Article: article from journal or magazin.
Invasion genetics of marsh frogs (Pelophylax ridibundus sensu lato) in Switzerland
Biological Journal of the Linnean Society
The marsh frog (Pelophylax ridibundus sensu lato) is the number one amphibian invader in Western Europe. In Switzerland, marsh frogs were introduced in the 1950-1960s and progressively colonized most of the northern parts of the country. We investigated this invasion using molecular tools. We mapped the cryptic presence of three monophyletic mitochondrial lineages (P. ridibundus, P. kurtmuelleri and P. c. f. bedriagae from southeastern Europe) consistent with registered importations by a local frog-leg industry. High nuclear diversity supports that invasive frogs probably originated from genetically-rich import batches and patterns of population differentiation confirm that multiple independent introduction sites were involved. Moreover, several lines of evidence suggest occasional hybridization with local hybridogenetic water frogs. This invasion emphasizes the issues of frequent amphibian releases and translocations at the international and regional scale for commercial and recreational purposes, and stresses for more adequate legislation, control and information to the general public. Given the parallel invasion by alien pool frogs (i. e., the Italian P. bergeri has replaced the local P. lessonae), the situation of water frogs in Switzerland is critical. The water frog complex makes an alarming symbol of the anthropogenic mark left on wildlife diversity and distributions.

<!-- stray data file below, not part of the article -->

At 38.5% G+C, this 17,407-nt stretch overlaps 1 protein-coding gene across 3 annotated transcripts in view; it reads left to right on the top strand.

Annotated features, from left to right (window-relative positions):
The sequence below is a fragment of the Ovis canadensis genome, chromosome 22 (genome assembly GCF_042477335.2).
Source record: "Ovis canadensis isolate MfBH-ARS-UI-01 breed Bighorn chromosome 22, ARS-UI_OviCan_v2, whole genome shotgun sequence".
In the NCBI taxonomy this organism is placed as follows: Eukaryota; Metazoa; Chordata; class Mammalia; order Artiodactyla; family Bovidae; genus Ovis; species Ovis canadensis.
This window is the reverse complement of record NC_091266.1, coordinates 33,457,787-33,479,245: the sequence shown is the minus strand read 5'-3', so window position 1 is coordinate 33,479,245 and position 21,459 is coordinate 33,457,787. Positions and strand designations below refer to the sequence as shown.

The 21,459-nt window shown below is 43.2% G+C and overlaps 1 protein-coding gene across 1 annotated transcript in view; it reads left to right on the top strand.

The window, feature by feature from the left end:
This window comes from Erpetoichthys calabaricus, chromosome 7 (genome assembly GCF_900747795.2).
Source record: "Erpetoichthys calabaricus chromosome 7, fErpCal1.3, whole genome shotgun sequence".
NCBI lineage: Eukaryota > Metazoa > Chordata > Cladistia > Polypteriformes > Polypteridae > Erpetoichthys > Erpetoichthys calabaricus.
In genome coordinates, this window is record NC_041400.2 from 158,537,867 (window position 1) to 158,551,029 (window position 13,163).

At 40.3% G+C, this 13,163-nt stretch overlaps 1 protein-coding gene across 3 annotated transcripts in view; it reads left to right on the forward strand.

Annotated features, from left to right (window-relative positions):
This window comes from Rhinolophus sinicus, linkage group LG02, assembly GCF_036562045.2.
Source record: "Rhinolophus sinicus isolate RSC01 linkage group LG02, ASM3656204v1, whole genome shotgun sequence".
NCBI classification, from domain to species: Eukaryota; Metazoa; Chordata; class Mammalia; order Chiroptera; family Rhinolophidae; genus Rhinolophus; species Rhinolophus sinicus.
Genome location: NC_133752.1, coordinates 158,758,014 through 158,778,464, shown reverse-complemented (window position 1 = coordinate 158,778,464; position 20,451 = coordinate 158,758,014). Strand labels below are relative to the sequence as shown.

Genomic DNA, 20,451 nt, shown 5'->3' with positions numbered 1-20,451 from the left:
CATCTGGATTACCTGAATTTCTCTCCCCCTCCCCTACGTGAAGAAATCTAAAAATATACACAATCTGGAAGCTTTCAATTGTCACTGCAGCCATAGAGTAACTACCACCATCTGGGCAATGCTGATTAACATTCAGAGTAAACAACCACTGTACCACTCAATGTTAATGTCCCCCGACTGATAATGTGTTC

alien species, biological invasions, conservation, hybridogenesis, introduction, water frogs
Web of science
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